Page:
JDBC provides an interface which allows you to perform SQL operations independently of the instance of the used database. To use JDBC you require the database specific implementation of the JDBC driver.
There are mainly 6 steps in it:

  • Load the driver
  • Establish Connection (Defining Connection Url and getting connection)
  • Prepare the Query (Statement/Prepared Statement/Callable Statement)
  • Execute the query
  • Process Result
  • Close Connection

Lets see an example. Here I have used MySQL as my database:

package mynotes.jdbc;

import java.sql.Connection;
import java.sql.DriverManager;
import java.sql.PreparedStatement;
import java.sql.ResultSet;
import java.sql.SQLException;
import java.sql.Statement;

public class JdbcTest {

public Connection getConnection() {

Connection connection = null;

try {
connection = DriverManager.getConnection(
"jdbc:mysql://localhost:3306", "root", "admin");
} catch (ClassNotFoundException e) {
} catch (SQLException e) {

return connection;

public void testDb(){
Connection connection = getConnection();
Statement statement = null;
ResultSet rs=null;
PreparedStatement ps=null;
try {
rs=statement.executeQuery("Select * from test.employee");
ps=connection.prepareStatement("Insert into test.employee values (?,?,?,?,?)");
ps.setString(2, "Jane");
ps.setString(3, "Doe");
ps.setInt(4, 32);
ps.setInt(5, 5500);
int rowModified=ps.executeUpdate();
rs=statement.executeQuery("Select * from test.employee");
} catch (SQLException e) {
// TODO Auto-generated catch block


public void showResultSet(ResultSet rs) throws SQLException{
for  (int i = 1; i<= rs.getMetaData().getColumnCount(); i++){



public static void main(String[] args) {
JdbcTest aJdbcTest=new JdbcTest();


Here is the output:
Id    Fname    Lname    Age    Salary
100    John    Smith    30    6000
114    John    Tyler    26    5500
115    Mike    Taylor    26    5000
Id    Fname    Lname    Age    Salary
100    John    Smith    30    6000
114    John    Tyler    26    5500
115    Mike    Taylor    26    5000
200    Jane    Doe    32    5500

Drivers: There are many possible implementations of JDBC drivers. see here

Connection: Provide relevant details like dabase url, username, password. If your code is running on a server, use of datasource is usually preferred.

Creating Statement :  There are 3 ways in java:
1) Statement represents the base statements interface. In terms of efficiency, it is suitable to use Statement only when we know that we will not need to execute the SQL query multiple times. In contrast to PreparedStatement the Statement doesn’t offer support for the parameterized SQL queries, which is an important protection from SQL injection attacks. With that said, Statement would be suitable for the execution of the DDL (Data Definition Language) statements, such as CREATE, ALTER, DROP.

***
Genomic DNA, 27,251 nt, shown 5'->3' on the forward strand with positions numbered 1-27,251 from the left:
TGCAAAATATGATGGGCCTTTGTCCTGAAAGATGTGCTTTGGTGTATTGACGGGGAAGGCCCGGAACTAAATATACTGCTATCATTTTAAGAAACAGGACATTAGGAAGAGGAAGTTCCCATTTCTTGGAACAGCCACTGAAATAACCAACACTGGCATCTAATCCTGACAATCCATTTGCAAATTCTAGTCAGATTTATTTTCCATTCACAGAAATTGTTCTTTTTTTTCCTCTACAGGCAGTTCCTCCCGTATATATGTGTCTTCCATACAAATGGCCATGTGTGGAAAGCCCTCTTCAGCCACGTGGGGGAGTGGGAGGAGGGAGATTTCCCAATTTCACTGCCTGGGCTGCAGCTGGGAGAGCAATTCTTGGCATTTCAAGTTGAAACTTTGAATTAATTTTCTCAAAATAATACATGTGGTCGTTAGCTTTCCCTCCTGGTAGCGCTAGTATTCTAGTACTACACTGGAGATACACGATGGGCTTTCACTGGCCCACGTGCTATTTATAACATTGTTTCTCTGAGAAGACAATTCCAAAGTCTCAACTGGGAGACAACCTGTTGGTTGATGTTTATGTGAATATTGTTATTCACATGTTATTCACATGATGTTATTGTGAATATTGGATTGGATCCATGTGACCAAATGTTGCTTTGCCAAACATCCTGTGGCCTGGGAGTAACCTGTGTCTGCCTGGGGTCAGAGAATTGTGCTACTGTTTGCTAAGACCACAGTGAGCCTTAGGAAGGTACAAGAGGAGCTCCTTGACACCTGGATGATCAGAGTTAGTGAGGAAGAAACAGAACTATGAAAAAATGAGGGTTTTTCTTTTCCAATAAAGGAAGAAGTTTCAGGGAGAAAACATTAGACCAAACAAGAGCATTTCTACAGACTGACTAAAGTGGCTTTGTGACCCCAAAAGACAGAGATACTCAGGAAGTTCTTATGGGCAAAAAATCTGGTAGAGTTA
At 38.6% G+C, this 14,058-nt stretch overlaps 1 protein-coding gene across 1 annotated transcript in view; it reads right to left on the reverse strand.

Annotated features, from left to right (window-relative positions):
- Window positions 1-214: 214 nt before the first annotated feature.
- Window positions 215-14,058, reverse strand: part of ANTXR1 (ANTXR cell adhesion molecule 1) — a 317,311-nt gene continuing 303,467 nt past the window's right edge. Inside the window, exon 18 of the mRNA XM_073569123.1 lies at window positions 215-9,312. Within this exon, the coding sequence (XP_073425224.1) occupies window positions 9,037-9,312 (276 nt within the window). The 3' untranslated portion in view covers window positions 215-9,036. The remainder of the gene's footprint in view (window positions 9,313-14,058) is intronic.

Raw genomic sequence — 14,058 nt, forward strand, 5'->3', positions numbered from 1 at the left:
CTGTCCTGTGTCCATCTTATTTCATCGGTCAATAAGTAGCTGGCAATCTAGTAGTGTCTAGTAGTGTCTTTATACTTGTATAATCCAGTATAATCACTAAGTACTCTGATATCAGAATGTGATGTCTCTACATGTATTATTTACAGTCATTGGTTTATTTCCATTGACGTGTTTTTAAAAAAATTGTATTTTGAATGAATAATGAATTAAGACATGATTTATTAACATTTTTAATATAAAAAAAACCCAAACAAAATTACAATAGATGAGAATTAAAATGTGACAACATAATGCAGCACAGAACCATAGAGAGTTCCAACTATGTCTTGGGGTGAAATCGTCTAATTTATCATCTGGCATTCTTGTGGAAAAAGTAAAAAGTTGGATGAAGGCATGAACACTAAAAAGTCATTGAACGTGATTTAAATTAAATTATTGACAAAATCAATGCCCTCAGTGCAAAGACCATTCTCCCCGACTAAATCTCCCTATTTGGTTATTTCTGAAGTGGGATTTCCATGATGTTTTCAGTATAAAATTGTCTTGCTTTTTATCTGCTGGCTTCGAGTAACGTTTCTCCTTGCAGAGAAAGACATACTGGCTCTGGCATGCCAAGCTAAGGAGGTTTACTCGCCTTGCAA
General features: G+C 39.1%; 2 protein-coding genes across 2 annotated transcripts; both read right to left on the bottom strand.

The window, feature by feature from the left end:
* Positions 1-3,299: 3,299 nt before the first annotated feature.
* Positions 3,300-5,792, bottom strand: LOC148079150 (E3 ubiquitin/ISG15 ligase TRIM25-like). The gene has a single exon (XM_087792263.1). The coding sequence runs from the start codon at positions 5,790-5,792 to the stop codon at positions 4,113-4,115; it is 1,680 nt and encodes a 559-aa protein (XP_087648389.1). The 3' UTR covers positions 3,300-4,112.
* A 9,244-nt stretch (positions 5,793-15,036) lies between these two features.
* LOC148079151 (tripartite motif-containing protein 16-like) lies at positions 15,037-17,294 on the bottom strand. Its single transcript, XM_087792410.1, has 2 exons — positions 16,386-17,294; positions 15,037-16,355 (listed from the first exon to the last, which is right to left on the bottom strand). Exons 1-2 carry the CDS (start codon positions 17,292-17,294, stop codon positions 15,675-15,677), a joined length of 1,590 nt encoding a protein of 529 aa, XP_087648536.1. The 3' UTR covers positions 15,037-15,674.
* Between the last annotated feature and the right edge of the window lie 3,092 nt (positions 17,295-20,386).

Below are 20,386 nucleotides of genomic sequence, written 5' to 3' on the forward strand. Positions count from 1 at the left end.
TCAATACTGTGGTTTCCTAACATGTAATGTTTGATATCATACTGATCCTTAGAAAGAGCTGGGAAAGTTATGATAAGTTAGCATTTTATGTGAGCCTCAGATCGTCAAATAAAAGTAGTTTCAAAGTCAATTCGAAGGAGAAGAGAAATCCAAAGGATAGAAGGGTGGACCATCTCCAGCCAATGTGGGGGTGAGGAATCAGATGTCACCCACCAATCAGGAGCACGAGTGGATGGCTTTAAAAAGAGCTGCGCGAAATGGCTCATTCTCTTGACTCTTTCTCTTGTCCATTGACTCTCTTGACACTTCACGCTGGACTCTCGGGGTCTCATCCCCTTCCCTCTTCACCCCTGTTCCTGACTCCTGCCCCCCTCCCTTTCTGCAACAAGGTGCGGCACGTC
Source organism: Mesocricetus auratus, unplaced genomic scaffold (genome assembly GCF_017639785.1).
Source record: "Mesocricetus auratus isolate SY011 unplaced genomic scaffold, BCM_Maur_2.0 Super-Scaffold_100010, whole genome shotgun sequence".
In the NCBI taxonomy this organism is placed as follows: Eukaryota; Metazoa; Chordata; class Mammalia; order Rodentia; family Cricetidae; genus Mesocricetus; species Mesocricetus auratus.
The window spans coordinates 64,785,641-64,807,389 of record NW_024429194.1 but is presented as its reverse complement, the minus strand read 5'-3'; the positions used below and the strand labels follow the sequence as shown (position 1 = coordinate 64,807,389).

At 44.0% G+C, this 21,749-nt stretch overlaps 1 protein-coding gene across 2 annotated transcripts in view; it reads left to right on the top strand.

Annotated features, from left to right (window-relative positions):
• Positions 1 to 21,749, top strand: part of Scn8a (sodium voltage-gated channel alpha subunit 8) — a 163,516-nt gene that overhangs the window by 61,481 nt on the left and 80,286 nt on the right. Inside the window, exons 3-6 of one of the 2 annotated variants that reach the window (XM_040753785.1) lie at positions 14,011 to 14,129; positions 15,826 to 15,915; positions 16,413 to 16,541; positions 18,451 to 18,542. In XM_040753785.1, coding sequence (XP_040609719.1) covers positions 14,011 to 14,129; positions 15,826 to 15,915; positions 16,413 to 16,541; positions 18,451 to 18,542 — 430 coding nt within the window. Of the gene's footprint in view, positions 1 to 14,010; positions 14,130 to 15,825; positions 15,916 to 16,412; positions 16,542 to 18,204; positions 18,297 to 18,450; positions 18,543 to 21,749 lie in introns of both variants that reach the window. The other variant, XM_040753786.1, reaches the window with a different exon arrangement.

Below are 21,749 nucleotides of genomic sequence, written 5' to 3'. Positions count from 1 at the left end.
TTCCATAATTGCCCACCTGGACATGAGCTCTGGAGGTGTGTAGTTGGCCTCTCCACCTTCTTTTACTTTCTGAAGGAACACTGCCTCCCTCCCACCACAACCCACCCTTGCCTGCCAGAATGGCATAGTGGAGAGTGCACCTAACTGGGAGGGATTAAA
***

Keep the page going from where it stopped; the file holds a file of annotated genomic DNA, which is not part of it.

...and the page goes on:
2) PreparedStatment extends the Statement interface. In most cases it is more efficient (in the context of multiple executions) to use the PreparedStatement because the SQL statement that is sent gets pre-compiled in the DBMS. Furthermore, we can use
PreparedStatement to safely provide values to the SQL parameters, through a range of setter methods (i.e. setInt(int,int), setString(int,String), etc.).
3) CallableStatement extends the PreparedStatement interface. This interface is used for executing the SQL stored procedures. One particular advantage of using CallableStatement is that it adds a level of abstraction, so the execution of stored procedures does not have to be DBMS-specific. However, it should be noted that the output parameters need to be explicitly defined through the corresponding registerOutParameter() methods; whereas the input parameters are provided in the same manner as with the PreparedStatement. Here’s the example of how the CallableStatement interacts with a MySQL Stored Procedure that does basic multiplication of integers:
//Procedure in DB
RESULT = a * b;
//Java Call
CallableStatement cstmt = con.prepareCall(“{call MULTIPLY(?, ?, ?)}”);
cstmt.registerOutParameter(1, Types.INTEGER);
cstmt.setInt(2, 4);
cstmt.setInt(3, 8);
int result = cstmt.getInt(1);

Query Execution: Statement has 3 methods by which we can execute and update the data :

  • execute()//insert – returns true or false
  • executeQuery()//select- returns resultSet object that contains the data produced by the given query
  • executeUpdate()//returns either the row count for SQL Data Manipulation Language (DML) statements or for SQL statements that return nothing

Auto-commit: If you dont want to commit immediately in execution of your query use connection.setAutoCommit(false) at the beginning and later can use commit or rollback accordingly.

SavePoints:  conn.setSavepoint(“Savepoint1”);

A savepoint marks a point that the current transaction can roll back to. Instead of rolling all of its changes back, it can choose to roll back only some of them. For example, suppose you:

  • start a transaction,
  • insert 10 rows into a table,
  • set a savepoint,
  • insert another 5 rows,
  • rollback to the savepoint,
  • commit the transaction.

After doing this, the table will contain the first 10 rows you inserted. The other 5 rows will have been deleted by the rollback.

Setting a savepoint doesn’t ‘save’ any data to the database. It doesn’t make database changes visible to any other transaction. A savepoint is just a marker that the current transaction can roll back to.


Grab all the code from my GitHub repository.

Leave a Reply

Fill in your details below or click an icon to log in:

WordPress.com Logo

You are commenting using your WordPress.com account. Log Out / Change )

Twitter picture

You are commenting using your Twitter account. Log Out / Change )

Facebook photo

You are commenting using your Facebook account. Log Out / Change )

Google+ photo

You are commenting using your Google+ account. Log Out / Change )

Connecting to %s

%d bloggers like this: